As with the Globe, there is a surprising number of interesting places for action to unfold, and the set allows for a wide variety of stage tableaux, an aspect that Atlanta Opera Artistic Director Tomer Zvulun takes full advantage of throughout; though the set itself is unchanging, it seemingly adapts well to changing moods. From the grandeur of busy, festive crowd scenes to an isolated, darkened tomb, it suits and supports the drama placed on it so well that it’s easy to forget that it remains the same structure throughout.
Zvulun has a cinematic aesthetic as a director, and it’s especially effective here. One can easily see opera as a precursor to cinema and its language in this production in the particular and inventive combination of music, image and narrative to create drama. Lighting designer Thomas Hase suits this mode with a film lover’s sense of smartly paced dramatic development.
Costume designer Joanna Schmink creates two eras of dress for the show. In this conception of the opera, Romeo’s family, the Montagues, are Bohemian bon vivants, singers, actors, artists, dancers and acrobats who wear the garb of Shakespearean players, while Juliet’s family, the Capulets, are clearly a more somber, aristocratic mid-19th-century family; the men wear military uniforms.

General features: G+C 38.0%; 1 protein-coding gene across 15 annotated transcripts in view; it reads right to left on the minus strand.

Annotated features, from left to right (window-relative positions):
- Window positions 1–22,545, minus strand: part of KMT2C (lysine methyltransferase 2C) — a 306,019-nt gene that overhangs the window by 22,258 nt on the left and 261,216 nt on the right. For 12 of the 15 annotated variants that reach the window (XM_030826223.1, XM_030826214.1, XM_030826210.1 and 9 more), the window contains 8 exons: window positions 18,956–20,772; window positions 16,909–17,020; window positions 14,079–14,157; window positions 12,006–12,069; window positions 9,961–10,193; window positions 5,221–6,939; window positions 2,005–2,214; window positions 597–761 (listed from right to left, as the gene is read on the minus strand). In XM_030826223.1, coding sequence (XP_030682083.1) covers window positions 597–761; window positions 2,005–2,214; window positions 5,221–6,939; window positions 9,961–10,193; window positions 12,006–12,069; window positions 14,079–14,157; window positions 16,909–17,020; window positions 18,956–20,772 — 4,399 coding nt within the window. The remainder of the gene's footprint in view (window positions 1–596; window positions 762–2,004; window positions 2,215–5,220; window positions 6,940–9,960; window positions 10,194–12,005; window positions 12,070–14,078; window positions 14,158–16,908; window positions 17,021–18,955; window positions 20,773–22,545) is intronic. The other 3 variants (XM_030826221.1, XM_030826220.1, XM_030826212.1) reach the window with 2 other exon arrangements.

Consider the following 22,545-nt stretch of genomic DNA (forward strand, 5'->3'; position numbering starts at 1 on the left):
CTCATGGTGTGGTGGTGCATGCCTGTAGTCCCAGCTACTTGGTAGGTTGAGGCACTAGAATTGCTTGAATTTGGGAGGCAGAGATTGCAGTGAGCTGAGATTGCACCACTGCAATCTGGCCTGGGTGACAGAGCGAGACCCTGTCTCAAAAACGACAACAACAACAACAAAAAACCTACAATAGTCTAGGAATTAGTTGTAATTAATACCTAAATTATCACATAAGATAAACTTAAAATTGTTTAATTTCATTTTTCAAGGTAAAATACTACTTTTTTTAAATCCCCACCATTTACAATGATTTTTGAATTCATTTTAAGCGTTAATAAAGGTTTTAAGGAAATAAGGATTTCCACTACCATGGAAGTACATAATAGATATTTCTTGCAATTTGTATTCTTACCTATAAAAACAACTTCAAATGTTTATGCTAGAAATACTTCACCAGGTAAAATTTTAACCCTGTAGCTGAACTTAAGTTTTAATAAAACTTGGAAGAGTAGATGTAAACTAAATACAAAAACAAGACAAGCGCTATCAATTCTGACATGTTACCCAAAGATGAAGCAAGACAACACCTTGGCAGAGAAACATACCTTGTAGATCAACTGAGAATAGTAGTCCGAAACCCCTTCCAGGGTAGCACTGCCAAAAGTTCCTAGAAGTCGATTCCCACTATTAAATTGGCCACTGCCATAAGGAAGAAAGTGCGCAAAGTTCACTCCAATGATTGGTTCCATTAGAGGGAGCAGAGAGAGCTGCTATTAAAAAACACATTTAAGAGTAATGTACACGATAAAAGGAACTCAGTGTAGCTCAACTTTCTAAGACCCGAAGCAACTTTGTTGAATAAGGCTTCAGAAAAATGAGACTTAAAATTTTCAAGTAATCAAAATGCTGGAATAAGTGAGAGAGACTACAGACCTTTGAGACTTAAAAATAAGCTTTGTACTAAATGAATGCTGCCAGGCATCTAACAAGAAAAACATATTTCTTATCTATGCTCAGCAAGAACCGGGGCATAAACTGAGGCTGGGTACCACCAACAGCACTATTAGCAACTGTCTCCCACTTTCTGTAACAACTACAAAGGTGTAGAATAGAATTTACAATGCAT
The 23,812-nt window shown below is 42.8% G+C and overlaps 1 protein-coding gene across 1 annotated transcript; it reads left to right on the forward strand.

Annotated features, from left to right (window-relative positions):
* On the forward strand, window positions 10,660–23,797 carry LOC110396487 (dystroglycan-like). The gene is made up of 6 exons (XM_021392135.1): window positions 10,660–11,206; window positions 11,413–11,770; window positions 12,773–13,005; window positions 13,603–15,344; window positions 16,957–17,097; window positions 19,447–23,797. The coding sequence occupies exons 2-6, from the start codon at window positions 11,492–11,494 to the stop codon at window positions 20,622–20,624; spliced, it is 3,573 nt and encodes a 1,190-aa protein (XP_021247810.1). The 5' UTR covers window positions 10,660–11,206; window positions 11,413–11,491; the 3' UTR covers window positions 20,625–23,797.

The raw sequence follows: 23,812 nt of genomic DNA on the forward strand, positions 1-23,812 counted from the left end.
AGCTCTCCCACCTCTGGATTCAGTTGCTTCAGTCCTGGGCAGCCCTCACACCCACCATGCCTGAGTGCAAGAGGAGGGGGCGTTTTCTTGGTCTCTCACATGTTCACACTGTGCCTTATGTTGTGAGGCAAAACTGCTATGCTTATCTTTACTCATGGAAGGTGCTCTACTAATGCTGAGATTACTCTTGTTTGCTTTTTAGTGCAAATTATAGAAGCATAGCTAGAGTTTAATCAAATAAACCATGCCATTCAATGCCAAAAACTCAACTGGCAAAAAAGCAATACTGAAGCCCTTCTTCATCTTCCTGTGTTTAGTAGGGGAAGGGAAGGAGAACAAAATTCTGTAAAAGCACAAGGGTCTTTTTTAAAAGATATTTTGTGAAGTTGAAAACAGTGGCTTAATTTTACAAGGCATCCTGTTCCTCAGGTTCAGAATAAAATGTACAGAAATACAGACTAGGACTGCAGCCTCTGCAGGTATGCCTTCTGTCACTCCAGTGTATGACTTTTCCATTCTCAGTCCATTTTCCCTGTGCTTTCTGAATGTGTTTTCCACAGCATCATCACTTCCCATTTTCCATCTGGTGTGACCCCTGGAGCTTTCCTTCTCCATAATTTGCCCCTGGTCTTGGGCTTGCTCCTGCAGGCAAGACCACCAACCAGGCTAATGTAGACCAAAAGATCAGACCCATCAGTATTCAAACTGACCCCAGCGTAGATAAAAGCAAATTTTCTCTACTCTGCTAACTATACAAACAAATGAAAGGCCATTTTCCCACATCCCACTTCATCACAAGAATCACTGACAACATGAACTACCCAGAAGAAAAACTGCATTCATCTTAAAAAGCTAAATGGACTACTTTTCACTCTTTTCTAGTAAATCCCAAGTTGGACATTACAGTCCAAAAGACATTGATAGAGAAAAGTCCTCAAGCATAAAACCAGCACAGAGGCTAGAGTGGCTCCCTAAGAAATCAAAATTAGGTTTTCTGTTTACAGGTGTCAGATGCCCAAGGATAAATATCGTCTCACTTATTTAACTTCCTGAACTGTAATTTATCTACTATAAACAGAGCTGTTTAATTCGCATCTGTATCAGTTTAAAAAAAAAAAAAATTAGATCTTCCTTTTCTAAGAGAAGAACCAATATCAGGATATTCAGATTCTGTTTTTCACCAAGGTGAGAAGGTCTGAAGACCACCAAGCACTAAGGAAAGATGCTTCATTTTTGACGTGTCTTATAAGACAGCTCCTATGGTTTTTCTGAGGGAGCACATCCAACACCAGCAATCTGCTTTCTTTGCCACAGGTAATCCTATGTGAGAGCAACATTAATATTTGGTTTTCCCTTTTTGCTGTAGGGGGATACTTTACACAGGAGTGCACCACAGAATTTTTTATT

Having costumes from two time periods isn’t as jarring as it might sound but instead creates an effortlessly dreamlike, almost timeless feel to the action. Costumes are elaborate and specific, but like the set itself, they’re open-ended enough to allow for some imaginative participation by the audience, a curious strength of the production. This was effective for me throughout, though I inexplicably found some bonnets worn by the Capulet women in a late crowd scene to be strangely out of place, the only time the dual-era costumes seemed not to jibe.
Music Director Arthur Fagen focuses the orchestra on evoking the almost overwhelmingly lush beauty of Gounod's score, never shying away from the old-fashioned, stormy drama either. Detail could sometimes get lost in all the dense, rich layers, and I occasionally craved it. In a star performance, Nicole Cabell, winner of the prestigious BBC Cardiff Singer of the World competition in 2005, delights and intrigues throughout as a lovely Juliet. The late scene in which she drinks Friar Laurence's draught has a breathtaking sense of intensity and clarity. Tenor Jesús Leon makes a strong Atlanta Opera debut as Romeo; his wonderfully bell-like tenor tones sound as invitingly clear on the final notes as they do at the opening.
Supporting roles, including a darkly brooding bass Burak Bilgili as Friar Laurence and a nice lyric turn by mezzo-soprano Sandra Piques Eddy in the trouser role of Stephano, are likewise flawlessly executed. With the Atlanta Opera, it’s a pretty safe bet that the chorus will sound fantastic, and they don’t fail to do so here, giving the opening “Two households” intro a fresh and dramatic feel that sets the stage for the tragedy to come.
All in all, as the company closes out 2015-16 and embarks on 2016-17, its largest and most ambitious season yet, there's a lot to praise here, and a lot for the Atlanta Opera to take pride in.